Thank goodness Christina has stayed healthy. Many children died on the long trip to America and were buried at sea. It broke my heart to hear about parents burying their babies along the wagon trails going west. The families had to move on, knowing they would never visit the grave. One woman told me she hoped her little one would be left in peace and not dug up by a wolf looking for food, or an Indian looking for clothing.

My thoughts have been interrupted several times by the dark clouds building up above the bluffs to the west. We experienced a few thunderstorms in Illinois and Christina was terrified. I was pretty uneasy myself. We were in a house then, not out in the wide open, lost in a sea of waving grass…

April 1, 1868

It poured all last night, maybe a slight pause, and then more buckets of rain. Carl and I were soaking wet, trying to keep Christina and our supplies halfway dry. Our poor animals were tied to the wagon, having no choice but to be miserable where they stood. In the dawn light we saw we were surrounded by water. The creek had flooded its banks and was rising around us. Our stack of boards was floating away so Carl and I had to jump from the wagon and splash around in the muddy waters, shoving the lumber back into the wagon. We had to move farther up our land to the northeast to escape the floodwater. The creek I was so happy about had become a life-threatening curse. It is evening now and the water is receding. We now know that the land will be our master and not the other way around.”

(Excerpt from Butter in the Well, © by Linda K. Hubalek)

The creek has flooded the farm on occasion for over 140 years. Sometimes it’s been a decade between floods, or a week depending on the year.

You can hear the floodwater coming up the “alley” between the corrals before you see it. It has seeped into the barn and granary, ruining things sitting on the floor of the buildings if they weren’t moved out in time. I remember tying the horses and 4-H calves up to the fence east of the house to be out of harm’s way when I was in grade school.

The house is on higher land but the cellar has been flooded a few times. I don’t know if their first home, a dugout was ever threatened.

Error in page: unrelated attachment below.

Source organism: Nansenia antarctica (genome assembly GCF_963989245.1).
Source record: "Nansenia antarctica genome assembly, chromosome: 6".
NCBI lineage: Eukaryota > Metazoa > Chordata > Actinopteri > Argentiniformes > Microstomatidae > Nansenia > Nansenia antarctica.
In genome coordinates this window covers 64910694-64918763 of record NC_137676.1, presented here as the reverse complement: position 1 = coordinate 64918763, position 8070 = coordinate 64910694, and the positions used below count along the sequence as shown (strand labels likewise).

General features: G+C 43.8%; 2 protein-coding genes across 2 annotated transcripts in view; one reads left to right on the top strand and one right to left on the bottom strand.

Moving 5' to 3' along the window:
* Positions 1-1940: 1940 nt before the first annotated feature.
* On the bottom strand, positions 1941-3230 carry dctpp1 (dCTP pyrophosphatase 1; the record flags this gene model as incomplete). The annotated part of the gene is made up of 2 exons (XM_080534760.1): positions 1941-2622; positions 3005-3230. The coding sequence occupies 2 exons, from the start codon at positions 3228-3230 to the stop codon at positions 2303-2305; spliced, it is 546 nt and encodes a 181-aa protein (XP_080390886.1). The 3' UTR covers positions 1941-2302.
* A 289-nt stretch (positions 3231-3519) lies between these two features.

Can you imagine Kajsa’s worry as the waters crept up towards their farm? It would have been the same as my parent’s worry decades later… with the same creek and the same buildings.

Morning Glory Quilt Block

Written by lindahubalek on . Posted in Blog, quilts and quilting

morning glory quilt blockFinally, today, now that September is fading into history, my morning glory vine outside my kitchen window bloomed for the first time this summer. It’s been such a hot summer in Kansas that the vine just didn’t have the strength to bloom. Now that the weather has cooled down it’s covered with buds ready to burst—and my bet is we’ll have an early frost and I won’t get to enjoy its promising potential.

But as one My Quilt Place friend mentioned in an email to me, we can still enjoy flowers year round in our quilts and quilt making.

Another quilter friend completed the quilt featured in the book Prairie Flower: A Year on the Plains by Barbara Brackman. The quilter posted several of the individual flower blocks on her page so I’ll share her “morning glory” block with you.

I hope you’re enjoying the last of the summer flowers as we move into the fall season. Even with the summer flowers fading away, we have the changing fall colors to inspire us for our next quilting project…

Kansas Quilter died 40 Years ago

Written by lindahubalek on . Posted in about Trail of Thread book series, Blog, Kansas Quilter book series

Wedding photo for Ira and Kizzie Pieratt

Ira and Kizzie Pieratt

I thought of my great grandmother Kizzie Pieratt several times yesterday. It had been 40 years since she died. Besides my having a good memory for event dates, I’ve been working on the Kansas Quilter book series about her life and the quilts she made. I watched the calendar as her death date approached.

She and husband Ira were married 70 years, and she lived another seven years after he died. My husband and I have been married 35 years this month­—half the amount that my great grandparents were married.

Kizzie and Ira were pioneer children. First generation to be born to my Kansas homesteading ancestors featured in my Trail of Thread book series.

I think of all the changes I’ve seen in my life span, and then compare it to theirs. Huge inventions—electricity, telephones, cars, and airplanes, and so much more—were invented during their lifetime.

Although Kizzie’s been gone for several decades, I still have items we both touched and used…including her quilts she hand stitched decades ago.

Electricity may have changed how we can make quilts, but quilting is still done the same way—with our hands, while thinking of who may touch the quilt in future generations.